Consumer fraud in the United States continues to be a major problem, and the recent crisis in the American economy makes the problem even more profound. The Federal Trade Commission estimates that 13.5% of U.S. consumers (30.2 million people) are defrauded each year, losing a total of close to $3 billion. This figure is likely to be low given that victims of fraud underreport their victim status in surveys. Nevertheless, by any measure, criminal fraud – and how to stop it – continues to be an issue involving people of all ages, with particular challenges for older Americans.

The AARP Foundation and the Stanford Center on Longevity co-sponsored a summit conference in October 2009 on financial fraud crimes. The conference at Stanford University brought together academic experts from the fields of social and cognitive psychology, neuropsychology, behavioral economics and communications, public officials from the FTC and a state attorney general’s office, the AARP and FINRA, the Financial Industry Regulatory Authority, to identify key issues and address such questions as:

• What is known at the present time about the nature of fraud?
• What are the conditions that make people most susceptible to being victimized?
• What psychological tendencies might make particular groups of people especially vulnerable?
• What questions, if answered, might lead to practical solutions to prevent fraud?

Many studies have already been completed in the area of fraud and fraud prevention which have provided greater understanding about the profile of potential victims, the profile of scamming techniques as well as methods of prevention and inoculation. However, there was agreement among the participants that much of the fraud research that has been conducted to date has been fragmented and not well reported in the academic community. This area of study would benefit from having a central repository where fraud research and data could be housed.

Other conclusions drawn by the participants:

• There is a paucity of research showing that broad prevention programs targeting large segments of the public with a “one size fits all” message reduce criminal fraud. Rather, programs that target particular vulnerable populations and customize the message to fit those populations have shown the ability to change behavior and increase resistance to fraud.

• While studies have shown personalized and targeted prevention techniques to be successful in increasing the resistance to fraud, their effectiveness has only been tested over the short-term. Longer-term analysis needs to be completed in order to determine whether such effective methods persist over time.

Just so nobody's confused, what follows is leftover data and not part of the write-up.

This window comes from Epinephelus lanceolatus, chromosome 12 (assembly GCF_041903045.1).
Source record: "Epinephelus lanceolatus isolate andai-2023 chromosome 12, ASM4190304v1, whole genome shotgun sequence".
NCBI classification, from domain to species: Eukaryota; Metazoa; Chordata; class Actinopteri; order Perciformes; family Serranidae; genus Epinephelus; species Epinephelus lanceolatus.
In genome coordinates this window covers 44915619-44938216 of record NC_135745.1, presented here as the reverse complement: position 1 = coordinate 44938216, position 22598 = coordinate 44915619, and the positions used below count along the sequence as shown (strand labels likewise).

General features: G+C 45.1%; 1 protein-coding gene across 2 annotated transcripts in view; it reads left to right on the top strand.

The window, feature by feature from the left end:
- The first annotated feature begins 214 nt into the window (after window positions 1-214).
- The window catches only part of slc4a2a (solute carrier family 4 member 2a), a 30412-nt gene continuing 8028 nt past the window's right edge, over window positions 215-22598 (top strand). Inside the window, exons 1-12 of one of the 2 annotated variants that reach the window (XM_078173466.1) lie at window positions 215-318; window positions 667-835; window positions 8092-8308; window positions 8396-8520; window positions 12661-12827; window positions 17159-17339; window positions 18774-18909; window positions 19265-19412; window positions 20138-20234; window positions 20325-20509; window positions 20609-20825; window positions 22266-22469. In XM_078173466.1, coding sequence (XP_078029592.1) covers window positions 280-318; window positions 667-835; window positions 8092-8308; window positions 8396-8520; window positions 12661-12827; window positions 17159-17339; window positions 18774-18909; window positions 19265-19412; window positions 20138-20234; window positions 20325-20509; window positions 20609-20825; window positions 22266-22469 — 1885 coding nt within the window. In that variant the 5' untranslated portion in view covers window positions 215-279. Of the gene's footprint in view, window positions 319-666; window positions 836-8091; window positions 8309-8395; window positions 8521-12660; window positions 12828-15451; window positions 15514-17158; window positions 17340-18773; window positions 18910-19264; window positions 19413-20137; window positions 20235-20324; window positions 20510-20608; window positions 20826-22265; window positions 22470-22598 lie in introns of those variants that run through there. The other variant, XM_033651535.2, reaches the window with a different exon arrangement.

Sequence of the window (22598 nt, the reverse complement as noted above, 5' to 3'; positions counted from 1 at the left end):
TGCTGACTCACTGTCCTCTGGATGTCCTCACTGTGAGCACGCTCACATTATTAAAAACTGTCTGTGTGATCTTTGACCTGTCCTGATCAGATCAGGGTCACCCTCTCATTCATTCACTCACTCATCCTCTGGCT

• The percentage of individuals victimized by fraud is a relatively small subset of the overall population. Therefore, research efforts should focus on identifying individuals most at-risk of victimization, allowing government and social sector agencies to target their efforts.

• In discussing the profiles of fraud victims, it was agreed that several situations and types warrant further study. Specifically, the profiles and behaviors of repeat fraud victims and the profile of those who are victimized during vulnerable moments, such as retirement or bankruptcy. Those seem to be particularly vulnerable populations and with a greater understanding of triggers, could be targeted with specific prevention techniques.

• It was posited that one way to learn how to resist fraud would be to study those who have been approached, pitched and have successfully resisted. Much of the research to date has focused on victims but little is known about those who have successfully resisted fraud appeals. What techniques did they use? How might their situations be different from those who fell for the scam or from those in the general population?

• It was generally agreed that technology has been underused in identifying perpetrators of fraud, potential victims of fraud and as a method of ”inoculating” victims of fraud. And while it can be debated if and how the current generation of elderly would benefit from such technologies, it was agreed that the “next generation elderly” will be comfortable with a variety of technologies and fraud prevention techniques need to be developed which utilize a variety of technology tools.

• Several ideas for new prevention techniques were discussed. Among them: development of short, clever anti-fraud media pieces that could be launched online, incorporation of fraud stories in TV program scripts (the “telenovela approach”), development of anti-fraud curriculum in the schools, development of opt-in/opt-out “default” strategies to protect vulnerable adults’ bank accounts; development of “trusted confidant” or family support systems to protect vulnerable family members, and testing new methods of information distribution such as tele-town halls.

Conclusion
The Stanford Financial Fraud Conference provided experts and academics with an excellent opportunity to engage in lengthy, relatively unstructured dialogue about the state of the fraud prevention knowledge base and what new research should be pursued to reduce fraud in the marketplace. What emerged was the reporting of research that had not been widely known together with several new ideas for how to attack the problem.